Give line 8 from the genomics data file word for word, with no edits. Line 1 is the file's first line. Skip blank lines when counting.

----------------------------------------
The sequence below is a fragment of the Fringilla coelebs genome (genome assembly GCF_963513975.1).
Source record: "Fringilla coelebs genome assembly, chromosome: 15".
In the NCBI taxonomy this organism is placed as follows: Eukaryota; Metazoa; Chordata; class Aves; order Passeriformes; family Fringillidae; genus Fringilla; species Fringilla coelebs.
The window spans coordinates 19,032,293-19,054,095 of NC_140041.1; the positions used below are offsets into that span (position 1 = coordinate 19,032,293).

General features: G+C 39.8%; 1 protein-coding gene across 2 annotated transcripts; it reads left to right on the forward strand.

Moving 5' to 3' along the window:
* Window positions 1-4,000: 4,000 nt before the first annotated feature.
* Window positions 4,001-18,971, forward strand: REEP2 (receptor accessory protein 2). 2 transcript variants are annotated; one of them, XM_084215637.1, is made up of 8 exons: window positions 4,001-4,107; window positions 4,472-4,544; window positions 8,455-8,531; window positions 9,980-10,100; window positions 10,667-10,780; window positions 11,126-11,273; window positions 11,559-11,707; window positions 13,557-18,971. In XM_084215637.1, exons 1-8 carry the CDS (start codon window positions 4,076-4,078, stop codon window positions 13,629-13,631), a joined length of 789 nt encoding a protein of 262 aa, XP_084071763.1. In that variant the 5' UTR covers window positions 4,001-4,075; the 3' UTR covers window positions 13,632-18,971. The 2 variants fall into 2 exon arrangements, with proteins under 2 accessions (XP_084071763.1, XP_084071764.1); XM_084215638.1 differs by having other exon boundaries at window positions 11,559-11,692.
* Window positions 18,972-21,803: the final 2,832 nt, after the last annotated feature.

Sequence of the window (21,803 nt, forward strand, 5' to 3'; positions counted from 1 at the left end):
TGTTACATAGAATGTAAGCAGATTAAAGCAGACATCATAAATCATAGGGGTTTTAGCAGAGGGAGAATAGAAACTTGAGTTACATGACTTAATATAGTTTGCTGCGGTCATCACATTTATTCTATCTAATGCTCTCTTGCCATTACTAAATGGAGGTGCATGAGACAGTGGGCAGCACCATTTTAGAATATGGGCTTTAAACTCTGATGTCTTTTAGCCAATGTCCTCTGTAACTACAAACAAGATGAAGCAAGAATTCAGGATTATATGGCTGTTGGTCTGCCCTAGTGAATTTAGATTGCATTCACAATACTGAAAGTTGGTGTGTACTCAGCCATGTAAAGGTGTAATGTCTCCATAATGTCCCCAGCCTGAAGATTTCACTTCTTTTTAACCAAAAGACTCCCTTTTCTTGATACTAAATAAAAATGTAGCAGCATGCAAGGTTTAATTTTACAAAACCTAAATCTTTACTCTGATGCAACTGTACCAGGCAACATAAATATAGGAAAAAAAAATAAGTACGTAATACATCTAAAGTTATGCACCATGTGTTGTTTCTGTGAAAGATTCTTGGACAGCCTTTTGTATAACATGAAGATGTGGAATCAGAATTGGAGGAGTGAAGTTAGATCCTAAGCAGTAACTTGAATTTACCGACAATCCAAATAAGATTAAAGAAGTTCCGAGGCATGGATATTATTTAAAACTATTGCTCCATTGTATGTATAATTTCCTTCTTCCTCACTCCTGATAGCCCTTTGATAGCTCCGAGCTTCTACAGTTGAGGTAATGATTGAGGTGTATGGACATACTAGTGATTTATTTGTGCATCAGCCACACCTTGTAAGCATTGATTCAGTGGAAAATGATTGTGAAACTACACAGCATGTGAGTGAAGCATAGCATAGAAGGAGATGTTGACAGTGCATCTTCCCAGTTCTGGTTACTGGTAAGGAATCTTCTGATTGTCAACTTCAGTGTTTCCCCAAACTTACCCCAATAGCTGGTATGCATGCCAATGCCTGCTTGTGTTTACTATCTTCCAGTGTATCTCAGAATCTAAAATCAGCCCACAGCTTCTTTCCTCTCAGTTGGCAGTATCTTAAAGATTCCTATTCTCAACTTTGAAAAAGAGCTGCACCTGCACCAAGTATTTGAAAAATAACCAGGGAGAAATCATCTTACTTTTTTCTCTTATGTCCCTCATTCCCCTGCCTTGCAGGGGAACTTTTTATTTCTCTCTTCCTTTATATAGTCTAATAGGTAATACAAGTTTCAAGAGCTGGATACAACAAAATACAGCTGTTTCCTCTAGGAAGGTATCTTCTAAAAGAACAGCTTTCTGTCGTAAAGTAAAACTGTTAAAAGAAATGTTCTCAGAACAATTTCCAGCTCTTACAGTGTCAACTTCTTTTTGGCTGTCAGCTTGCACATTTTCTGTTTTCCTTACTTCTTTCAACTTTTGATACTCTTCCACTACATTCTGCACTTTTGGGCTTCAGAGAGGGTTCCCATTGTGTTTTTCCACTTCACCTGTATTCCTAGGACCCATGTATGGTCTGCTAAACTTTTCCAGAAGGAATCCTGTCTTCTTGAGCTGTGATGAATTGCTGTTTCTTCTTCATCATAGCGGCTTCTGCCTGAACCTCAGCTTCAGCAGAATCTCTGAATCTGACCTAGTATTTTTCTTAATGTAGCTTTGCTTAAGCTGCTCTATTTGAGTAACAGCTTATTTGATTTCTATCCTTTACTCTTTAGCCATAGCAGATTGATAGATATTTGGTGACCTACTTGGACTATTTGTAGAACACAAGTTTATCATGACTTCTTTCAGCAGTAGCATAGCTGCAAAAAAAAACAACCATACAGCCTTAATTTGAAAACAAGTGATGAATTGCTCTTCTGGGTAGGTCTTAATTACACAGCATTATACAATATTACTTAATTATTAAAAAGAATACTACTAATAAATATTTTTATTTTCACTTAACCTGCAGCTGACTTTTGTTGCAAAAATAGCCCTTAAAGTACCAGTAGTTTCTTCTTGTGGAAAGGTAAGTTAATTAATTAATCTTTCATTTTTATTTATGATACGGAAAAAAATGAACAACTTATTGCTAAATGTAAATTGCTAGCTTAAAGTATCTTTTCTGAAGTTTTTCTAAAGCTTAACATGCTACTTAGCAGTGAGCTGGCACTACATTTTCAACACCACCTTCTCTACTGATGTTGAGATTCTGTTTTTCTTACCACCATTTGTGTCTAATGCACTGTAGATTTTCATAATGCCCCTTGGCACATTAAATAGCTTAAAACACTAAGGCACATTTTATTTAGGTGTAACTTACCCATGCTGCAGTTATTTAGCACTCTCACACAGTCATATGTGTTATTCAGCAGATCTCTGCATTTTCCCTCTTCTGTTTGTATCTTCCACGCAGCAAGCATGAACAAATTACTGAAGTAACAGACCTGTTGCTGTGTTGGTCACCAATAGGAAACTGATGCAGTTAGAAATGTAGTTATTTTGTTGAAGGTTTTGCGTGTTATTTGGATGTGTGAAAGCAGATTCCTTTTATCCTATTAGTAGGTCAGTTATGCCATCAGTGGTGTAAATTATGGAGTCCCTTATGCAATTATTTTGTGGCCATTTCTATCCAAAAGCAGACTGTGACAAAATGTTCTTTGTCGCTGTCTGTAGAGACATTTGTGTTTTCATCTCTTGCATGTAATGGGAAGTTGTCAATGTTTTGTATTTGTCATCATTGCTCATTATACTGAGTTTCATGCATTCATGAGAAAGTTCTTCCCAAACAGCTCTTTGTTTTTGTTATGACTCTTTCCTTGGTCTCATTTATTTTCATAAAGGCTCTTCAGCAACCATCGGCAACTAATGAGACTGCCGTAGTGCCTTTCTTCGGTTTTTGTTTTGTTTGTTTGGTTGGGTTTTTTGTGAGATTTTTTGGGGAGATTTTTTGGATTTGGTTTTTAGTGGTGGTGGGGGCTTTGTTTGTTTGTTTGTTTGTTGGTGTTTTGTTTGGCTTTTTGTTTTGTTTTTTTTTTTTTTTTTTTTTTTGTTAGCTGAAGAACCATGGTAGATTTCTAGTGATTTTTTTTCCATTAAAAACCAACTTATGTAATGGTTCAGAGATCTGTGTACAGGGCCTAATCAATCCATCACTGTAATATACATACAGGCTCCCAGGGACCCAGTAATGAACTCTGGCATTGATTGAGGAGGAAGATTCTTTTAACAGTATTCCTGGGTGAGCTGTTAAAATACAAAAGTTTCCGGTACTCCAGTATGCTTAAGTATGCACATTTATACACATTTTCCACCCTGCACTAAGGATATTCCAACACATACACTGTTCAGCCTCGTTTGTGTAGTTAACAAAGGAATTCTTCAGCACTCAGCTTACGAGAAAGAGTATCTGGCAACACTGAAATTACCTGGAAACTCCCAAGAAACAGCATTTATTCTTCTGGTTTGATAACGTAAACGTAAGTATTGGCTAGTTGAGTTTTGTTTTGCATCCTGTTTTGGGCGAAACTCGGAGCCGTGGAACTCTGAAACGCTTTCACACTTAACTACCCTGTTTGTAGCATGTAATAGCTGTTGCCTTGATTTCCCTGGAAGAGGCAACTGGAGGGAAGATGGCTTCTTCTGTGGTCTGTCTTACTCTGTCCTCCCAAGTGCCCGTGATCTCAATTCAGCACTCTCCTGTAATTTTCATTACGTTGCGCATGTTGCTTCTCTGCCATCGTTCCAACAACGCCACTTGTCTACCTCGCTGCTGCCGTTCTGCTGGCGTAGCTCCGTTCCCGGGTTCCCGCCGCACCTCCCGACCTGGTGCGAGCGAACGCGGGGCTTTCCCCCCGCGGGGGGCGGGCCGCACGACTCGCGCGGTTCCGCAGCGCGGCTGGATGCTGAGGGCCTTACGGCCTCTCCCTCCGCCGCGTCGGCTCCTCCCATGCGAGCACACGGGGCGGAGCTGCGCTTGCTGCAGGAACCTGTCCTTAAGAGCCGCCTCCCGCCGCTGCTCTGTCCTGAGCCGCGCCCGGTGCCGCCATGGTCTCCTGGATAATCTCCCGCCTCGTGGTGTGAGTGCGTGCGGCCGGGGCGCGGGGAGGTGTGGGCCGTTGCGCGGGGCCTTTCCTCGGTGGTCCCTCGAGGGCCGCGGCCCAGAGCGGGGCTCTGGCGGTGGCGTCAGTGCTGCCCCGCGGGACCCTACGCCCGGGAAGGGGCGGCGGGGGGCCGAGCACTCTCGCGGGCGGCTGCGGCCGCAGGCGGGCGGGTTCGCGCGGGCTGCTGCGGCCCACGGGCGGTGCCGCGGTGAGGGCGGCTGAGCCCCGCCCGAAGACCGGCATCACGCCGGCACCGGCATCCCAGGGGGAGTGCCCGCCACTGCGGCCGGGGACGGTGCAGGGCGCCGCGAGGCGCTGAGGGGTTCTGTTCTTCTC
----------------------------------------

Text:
* Window positions 4,001-18,971, forward strand: REEP2 (receptor accessory protein 2). 2 transcript variants are annotated; one of them, XM_084215637.1, is made up of 8 exons: window positions 4,001-4,107; window positions 4,472-4,544; window positions 8,455-8,531; window positions 9,980-10,100; window positions 10,667-10,780; window positions 11,126-11,273; window positions 11,559-11,707; window positions 13,557-18,971. In XM_084215637.1, exons 1-8 carry the CDS (start codon window positions 4,076-4,078, stop codon window positions 13,629-13,631), a joined length of 789 nt encoding a protein of 262 aa, XP_084071763.1. In that variant the 5' UTR covers window positions 4,001-4,075; the 3' UTR covers window positions 13,632-18,971. The 2 variants fall into 2 exon arrangements, with proteins under 2 accessions (XP_084071763.1, XP_084071764.1); XM_084215638.1 differs by having other exon boundaries at window positions 11,559-11,692.